Now, for me, the most important part of using my imagination effectively to learn is force myself to take notice of my other senses. When I use my imagination to memorize characters, I make sure I'm completely in the moment of writing them. I try to imagine myself holding the pencil, I feel the pencil in my hand, I take note of the texture, and I know exactly what it looks and feels like because I always use Papermate mechanical pencils (the yellow ones with the spin tops). I try to make sure it feels like there's an actual pencil in my hand, but I don't go through the motions IRL too. I want my imagination to take full control of the situation. Sometimes I'll even try to do it in an imaginary room different from the one I'm in in IRL and take notice of the smell of the place. So then I finally go to write the character in my mind on my imaginary piece of paper, which I also try to feel. I feel the paper against my hand, the motions of the pencil writing the character, the changes in pressure from my pencil against my fingers when I'm actually writing it. I go through writing it a few times, then I finally try to simply imagine the character as a whole. This part is strictly visual memory of course, as I am skipping the imaginary writing process. That part is to force myself to come up with an instant picture as soon as I try to write a character. The other stuff is mainly for reinforcement. If my visual memory doesn't remember it, maybe my kinetic (albeit imaginary) memory will remember it. (This whole process actually goes a pretty fast; otherwise it wouldn't take only 1-2 hours to memorize 60+ Chinese characters. But I did start a bit slower.) Usually, when I go to take my tests, even though sometimes I've never actually written some of the characters IRL, I just kind of know them off the top of my head.

Lastly, invoke emotion or opinion or feelings when memorizing things. What's your opinion on the character/algorithm/whatever you're memorizing? Is it weird? Is it cool? How does it feel to you? Does it feel similar to something else? Does it remind you of something? Does it give off some sort of ambience to you or something like that? If you can associate a ton of things with something, you're bound to memorize it better.

My Training Idea #2: Travel-cubing.

This one's pretty straightforward. Travel when you cube.

This is similar to the aforementioned strategy. This is meant mainly for memorizing algorithms. If you're trying to memorize a lot of things, go somewhere while you're doing it. Take a walk around the block. Just do something, but don't stay in one place and just memorize the character. This is purely because your brain will actually do things with wherever you go without your intention. Here's a simple example of this: 闯祸。I know this word in Chinese because I specifically remember how I felt about the character, and I also remember where I was when I learned the character. I was about to walk into the elevator of my dorm so I could go to a dining hall for dinner. That's what I remember every time I write that character now. It's basically just another thing you can associate with what you need to memorize.


So... yeah, your replies will be great appreciated. Thanks a lot everybody!
 
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Moops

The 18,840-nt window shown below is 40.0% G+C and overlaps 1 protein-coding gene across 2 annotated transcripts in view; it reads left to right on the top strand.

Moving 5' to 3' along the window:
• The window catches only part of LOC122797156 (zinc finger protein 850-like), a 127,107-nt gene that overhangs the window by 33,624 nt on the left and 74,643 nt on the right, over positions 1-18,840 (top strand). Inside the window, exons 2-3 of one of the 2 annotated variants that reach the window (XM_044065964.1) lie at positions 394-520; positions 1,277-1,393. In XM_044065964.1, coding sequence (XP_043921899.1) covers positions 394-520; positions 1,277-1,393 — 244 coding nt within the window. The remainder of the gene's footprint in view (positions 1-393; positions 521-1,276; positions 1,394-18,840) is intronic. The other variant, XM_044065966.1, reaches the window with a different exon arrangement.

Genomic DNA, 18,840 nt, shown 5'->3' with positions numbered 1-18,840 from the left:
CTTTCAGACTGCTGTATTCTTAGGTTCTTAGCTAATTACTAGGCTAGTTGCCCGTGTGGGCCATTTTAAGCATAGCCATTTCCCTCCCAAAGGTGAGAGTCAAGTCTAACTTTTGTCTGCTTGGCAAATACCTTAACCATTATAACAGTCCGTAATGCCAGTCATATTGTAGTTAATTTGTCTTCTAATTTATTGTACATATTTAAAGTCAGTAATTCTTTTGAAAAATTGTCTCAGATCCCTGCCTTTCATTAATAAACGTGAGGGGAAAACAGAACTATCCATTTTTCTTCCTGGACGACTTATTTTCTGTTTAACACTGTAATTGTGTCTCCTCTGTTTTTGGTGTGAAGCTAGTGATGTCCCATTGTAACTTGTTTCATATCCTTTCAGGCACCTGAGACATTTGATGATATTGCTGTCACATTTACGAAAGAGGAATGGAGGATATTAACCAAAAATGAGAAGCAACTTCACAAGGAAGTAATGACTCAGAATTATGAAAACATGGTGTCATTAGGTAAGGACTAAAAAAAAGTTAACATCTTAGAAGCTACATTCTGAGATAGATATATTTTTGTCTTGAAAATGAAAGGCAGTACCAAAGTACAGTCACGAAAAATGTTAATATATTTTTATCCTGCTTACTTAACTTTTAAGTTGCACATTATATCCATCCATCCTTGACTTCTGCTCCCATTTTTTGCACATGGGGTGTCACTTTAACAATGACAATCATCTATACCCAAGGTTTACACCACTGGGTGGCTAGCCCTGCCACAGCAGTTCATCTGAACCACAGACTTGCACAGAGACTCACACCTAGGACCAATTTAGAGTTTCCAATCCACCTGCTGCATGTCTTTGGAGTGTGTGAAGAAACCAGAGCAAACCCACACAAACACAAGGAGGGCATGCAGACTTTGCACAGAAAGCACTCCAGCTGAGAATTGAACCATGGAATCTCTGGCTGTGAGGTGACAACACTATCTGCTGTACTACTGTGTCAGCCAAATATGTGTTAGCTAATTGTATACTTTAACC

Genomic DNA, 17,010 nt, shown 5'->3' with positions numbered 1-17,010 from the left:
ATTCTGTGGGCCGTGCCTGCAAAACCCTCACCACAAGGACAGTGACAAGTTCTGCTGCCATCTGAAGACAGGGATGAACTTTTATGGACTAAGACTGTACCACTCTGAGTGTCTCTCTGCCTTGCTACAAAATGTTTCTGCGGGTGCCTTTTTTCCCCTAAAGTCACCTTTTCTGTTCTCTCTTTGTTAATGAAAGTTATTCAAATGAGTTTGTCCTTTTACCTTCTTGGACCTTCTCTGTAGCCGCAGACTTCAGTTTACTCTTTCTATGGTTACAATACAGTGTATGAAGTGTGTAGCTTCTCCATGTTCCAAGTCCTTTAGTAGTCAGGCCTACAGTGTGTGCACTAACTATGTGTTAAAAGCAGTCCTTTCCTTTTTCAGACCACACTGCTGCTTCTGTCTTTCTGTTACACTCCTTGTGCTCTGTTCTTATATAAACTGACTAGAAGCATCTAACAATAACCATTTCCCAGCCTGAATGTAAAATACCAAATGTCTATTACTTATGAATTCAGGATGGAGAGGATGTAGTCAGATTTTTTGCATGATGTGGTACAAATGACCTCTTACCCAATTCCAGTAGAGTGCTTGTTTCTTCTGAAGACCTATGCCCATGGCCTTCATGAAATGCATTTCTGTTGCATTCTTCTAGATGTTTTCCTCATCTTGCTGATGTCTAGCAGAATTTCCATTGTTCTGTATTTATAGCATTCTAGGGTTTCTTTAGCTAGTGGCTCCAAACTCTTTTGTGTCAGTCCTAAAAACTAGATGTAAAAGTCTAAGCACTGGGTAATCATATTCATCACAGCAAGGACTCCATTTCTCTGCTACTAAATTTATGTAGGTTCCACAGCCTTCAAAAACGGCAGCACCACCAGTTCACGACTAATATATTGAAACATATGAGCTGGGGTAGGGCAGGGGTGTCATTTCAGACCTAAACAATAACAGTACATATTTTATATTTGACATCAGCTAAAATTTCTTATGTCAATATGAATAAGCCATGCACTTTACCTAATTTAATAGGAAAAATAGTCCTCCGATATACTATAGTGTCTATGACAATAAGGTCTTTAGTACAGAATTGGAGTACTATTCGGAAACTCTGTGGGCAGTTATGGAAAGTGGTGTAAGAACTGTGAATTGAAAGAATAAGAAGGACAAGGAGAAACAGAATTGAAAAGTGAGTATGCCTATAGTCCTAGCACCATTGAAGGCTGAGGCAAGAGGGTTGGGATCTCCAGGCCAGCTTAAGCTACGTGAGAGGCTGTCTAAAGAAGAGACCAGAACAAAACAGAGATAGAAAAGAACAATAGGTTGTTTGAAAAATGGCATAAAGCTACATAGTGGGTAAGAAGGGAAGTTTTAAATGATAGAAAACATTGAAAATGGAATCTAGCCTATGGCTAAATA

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Interesting post! I would like to see more of this. =]

One thing I've been doing lately is just memorizing odd things on the fly like shopping lists and those road signs on highways with towns and the distance to each one.

I figured if I just practice memorization, generally, I would get better at my BLD memo :p
 

Ezy Ryder

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I could be the "test subject". I've got a camera recording at 480p and I already did some videos like that. Now I average about 11-12 seconds with occasional Sub-10 or even Sub-9 singles.
 
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I could be the "test subject". I've got a camera recording at 480p and I already did some videos like that. Now I average about 11-12 seconds with occasional Sub-10 or even Sub-9 singles.

Well, you wouldn't be the "test subject" in this case; you'd be more like the "apparatus". That still leaves a test subject to be found. But thanks! I'd be glad to use you as the apparatus! Could you do me a favor and PM me as a reminder?

If anyone is willing to be a test subject, the option is still open!

In the meantime, I thought of another idea. What if you simply sped up your own videos and watched those when you get to a speed where it's hard to find people better than you (i.e. world-class speed, like sub-9 or sub-8 average)? Is it even possible to push those boundaries?

EDIT: I shouldn't even ask that question. Of course it's possible to push boundaries. Cubers and other people in other sports and extracurriculars and hobbies have done it before. Who says we can't do it again?
 

4EverCuber

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I'm not really a great speedcuber averaging in the mid 20's, but I also aspire to become better. Having said that I have wondered about this myself.

Coming from an asian background, I played a lot of table tennis growing up. Chess was another hobby of mine for the longest time. Although I stopped playing table tennis awhile ago, chess and sudoku (basically games that involve thinking) take up the most of my time when not cubing.

Not sure if this is very helpful but I hope your little study is fruitful.